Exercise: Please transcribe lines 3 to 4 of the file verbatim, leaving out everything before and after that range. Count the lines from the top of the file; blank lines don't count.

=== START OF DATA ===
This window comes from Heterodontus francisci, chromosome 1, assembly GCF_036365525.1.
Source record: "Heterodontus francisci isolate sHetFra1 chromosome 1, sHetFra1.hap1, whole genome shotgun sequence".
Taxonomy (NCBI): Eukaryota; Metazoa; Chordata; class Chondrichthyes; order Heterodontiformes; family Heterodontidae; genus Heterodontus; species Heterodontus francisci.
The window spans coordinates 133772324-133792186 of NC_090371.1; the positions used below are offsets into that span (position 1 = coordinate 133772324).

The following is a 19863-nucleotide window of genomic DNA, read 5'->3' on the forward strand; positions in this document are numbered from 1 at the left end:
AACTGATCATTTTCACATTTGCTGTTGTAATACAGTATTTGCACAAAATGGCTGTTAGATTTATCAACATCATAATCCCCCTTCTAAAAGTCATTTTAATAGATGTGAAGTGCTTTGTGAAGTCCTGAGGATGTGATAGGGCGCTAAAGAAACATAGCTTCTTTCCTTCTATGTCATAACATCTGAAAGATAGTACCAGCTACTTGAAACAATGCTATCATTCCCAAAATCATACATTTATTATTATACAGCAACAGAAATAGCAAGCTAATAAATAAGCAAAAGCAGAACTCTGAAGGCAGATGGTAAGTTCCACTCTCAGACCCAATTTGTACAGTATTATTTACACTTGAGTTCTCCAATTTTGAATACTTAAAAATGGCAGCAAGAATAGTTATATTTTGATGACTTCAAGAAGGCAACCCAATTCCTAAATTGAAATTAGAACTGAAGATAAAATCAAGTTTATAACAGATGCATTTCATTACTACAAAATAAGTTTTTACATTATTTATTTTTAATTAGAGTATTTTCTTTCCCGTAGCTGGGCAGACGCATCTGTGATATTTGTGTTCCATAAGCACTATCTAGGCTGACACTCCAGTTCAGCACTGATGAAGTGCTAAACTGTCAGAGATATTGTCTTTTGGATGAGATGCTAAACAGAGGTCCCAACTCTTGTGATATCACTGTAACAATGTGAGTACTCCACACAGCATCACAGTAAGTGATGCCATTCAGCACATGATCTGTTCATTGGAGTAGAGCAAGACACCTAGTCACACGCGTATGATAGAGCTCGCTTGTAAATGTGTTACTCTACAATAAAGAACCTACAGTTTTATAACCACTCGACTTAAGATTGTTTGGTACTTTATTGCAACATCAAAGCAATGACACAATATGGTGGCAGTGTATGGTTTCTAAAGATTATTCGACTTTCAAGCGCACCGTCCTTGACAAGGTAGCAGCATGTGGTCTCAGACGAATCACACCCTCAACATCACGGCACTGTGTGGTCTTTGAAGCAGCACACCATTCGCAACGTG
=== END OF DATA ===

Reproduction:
Taxonomy (NCBI): Eukaryota; Metazoa; Chordata; class Chondrichthyes; order Heterodontiformes; family Heterodontidae; genus Heterodontus; species Heterodontus francisci.
The window spans coordinates 133772324-133792186 of NC_090371.1; the positions used below are offsets into that span (position 1 = coordinate 133772324).